“We have now reached three million mark in terms of movements of people out of Ukraine to neighbouring countries. And among these people there are some 157,000 third-country nationals,” said Paul Dillon, spokesperson for the International Organization for Migration (IOM), speaking in Geneva.
Some 1.5 million children have now joined the exodus from Ukraine, at a rate of just under one per second, since the Russian invasion began on 24 February.
“Every day, over the past 20 days, in Ukraine more than 70,000 children have become refugees. That’s every minute, 55 children fleeing the country,” said James Elder, spokesperson for the UN Children’s Fund (UNICEF).
Highlighting that nine in 10 of those fleeing unrelenting violence in Ukraine are women and children, Mr. Elder warned that youngsters are prey to traffickers, as they arrive in unfamiliar new surroundings.
“To give a sense of the border that I used to visit – the main border, Medyka, Poland to Ukraine – it is scores of people standing around buses and minivans calling out names of capital cities – or at least it was a week ago – people getting onto those,” he said. “The vast, vast majority of course are people with wonderful intentions and great generosity, but there is no doubt given what we understand of trafficking in Europe, that that remains a very, very grave issue.”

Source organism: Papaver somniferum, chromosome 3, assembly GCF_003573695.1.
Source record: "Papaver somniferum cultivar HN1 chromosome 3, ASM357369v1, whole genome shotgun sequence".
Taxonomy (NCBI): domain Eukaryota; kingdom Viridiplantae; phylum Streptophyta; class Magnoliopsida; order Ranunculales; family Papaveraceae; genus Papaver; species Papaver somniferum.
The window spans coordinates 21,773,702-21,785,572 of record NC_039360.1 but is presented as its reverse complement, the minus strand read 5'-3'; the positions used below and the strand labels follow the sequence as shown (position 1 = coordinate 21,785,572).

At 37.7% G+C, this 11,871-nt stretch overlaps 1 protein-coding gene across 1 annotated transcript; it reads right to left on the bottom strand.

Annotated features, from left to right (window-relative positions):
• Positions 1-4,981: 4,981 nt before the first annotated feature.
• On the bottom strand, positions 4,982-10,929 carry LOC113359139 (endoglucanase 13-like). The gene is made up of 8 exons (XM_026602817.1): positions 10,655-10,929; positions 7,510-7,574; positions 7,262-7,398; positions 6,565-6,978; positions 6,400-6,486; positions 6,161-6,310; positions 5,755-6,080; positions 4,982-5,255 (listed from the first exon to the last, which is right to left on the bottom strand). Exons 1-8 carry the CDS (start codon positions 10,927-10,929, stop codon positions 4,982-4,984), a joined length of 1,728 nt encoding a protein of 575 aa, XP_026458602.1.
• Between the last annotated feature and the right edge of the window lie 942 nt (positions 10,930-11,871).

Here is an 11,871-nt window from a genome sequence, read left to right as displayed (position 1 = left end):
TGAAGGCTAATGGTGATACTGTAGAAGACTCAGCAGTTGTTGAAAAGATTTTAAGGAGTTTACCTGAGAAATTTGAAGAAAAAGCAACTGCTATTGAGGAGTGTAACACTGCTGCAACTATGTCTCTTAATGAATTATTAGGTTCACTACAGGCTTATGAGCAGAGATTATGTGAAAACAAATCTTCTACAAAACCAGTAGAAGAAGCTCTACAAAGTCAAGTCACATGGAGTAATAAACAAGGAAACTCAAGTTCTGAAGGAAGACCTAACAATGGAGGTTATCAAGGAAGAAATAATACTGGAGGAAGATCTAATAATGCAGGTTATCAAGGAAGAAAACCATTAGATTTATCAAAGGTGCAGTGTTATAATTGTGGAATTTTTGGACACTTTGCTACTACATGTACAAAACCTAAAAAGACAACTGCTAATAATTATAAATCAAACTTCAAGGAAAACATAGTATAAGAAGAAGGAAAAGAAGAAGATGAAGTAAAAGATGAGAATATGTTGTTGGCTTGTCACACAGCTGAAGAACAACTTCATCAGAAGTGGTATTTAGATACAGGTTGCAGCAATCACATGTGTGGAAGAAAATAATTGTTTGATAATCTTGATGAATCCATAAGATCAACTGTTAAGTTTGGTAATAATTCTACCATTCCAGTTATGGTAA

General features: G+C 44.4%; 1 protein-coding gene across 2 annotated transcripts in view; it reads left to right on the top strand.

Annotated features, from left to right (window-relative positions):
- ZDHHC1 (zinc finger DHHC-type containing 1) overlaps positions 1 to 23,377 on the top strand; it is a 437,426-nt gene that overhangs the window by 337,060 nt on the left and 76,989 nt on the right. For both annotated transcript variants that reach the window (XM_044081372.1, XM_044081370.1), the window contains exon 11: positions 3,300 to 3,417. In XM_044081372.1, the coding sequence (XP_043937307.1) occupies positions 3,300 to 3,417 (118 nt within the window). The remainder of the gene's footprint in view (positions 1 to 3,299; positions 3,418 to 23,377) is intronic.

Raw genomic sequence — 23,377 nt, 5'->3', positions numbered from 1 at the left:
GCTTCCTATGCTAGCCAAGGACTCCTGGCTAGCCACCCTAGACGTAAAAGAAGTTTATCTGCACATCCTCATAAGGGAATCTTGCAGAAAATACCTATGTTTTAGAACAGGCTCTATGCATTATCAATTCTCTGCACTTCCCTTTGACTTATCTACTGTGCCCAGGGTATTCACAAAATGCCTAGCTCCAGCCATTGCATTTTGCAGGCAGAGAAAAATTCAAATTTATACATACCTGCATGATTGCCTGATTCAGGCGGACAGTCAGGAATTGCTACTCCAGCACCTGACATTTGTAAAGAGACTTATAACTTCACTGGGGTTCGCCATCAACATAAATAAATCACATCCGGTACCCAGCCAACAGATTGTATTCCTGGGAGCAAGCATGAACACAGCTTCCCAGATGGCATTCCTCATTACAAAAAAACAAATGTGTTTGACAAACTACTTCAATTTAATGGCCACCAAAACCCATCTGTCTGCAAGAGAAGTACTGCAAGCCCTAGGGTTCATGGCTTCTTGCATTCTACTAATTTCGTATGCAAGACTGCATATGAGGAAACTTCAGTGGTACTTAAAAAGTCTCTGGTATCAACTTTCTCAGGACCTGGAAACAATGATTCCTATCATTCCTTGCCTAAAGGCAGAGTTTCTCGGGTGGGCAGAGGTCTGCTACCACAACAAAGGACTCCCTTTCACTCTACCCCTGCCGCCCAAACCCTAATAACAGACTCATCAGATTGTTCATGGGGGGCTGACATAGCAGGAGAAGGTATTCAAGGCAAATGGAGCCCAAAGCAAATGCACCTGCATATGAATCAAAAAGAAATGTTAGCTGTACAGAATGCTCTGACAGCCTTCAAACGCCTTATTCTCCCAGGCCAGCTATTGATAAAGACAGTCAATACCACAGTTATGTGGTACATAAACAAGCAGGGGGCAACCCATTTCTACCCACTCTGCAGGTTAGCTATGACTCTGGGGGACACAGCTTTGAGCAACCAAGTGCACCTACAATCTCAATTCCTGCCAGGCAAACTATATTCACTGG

The development follows a warning from the UN Secretary-General, who on Monday said that Russia’s military offensive against civilians was “reaching terrifying proportions”.
In Mariupol, humanitarians warned that the situation in the port city has deteriorated further, after further heavy Russian bombardment.
Hundreds of thousands of people are being “suffocated” by a lack of supplies and are unable to flee the city, besieged by Russian forces.
The International Committee of the Red Cross (ICRC) on Tuesday described the situation as “dire and desperate”.
“The bottom line here is that hundreds of thousands of people remain without aid today,” said spokesperson Ewan Watson. “They are unable to leave the city today and they are essentially being suffocated in this city right now with no aid.”
Mr. Watson also confirmed that “some vehicles …were able to leave the city yesterday. The ICRC was not involved in that evacuation of people. But what I would say is that is really a drop in the ocean.”
Amid reports that families are being forced to gather water from streams and that fights have broken out over food, Mr. Watson urged the Ukrainian and Russian authorities to find a solution so that aid can reach the city’s people.
The ICRC spokesperson also announced that the Organization intended to evacuate people from the besieged northeastern city of Sumy on Tuesday, using 30 buses.
© UNICEF/Viktor Moskaliuk
UN stepping up aid
Across the country, UN humanitarians are delivering lifesaving aid where they have access. But UNICEF’s Mr. Elder reported “indiscriminate attacks time and again on critical infrastructure, particularly water has been targeted.
“Anecdotally from those colleagues there, we know of families who are undoing all heaters to take water coolant out as a last resort, as something to drink.”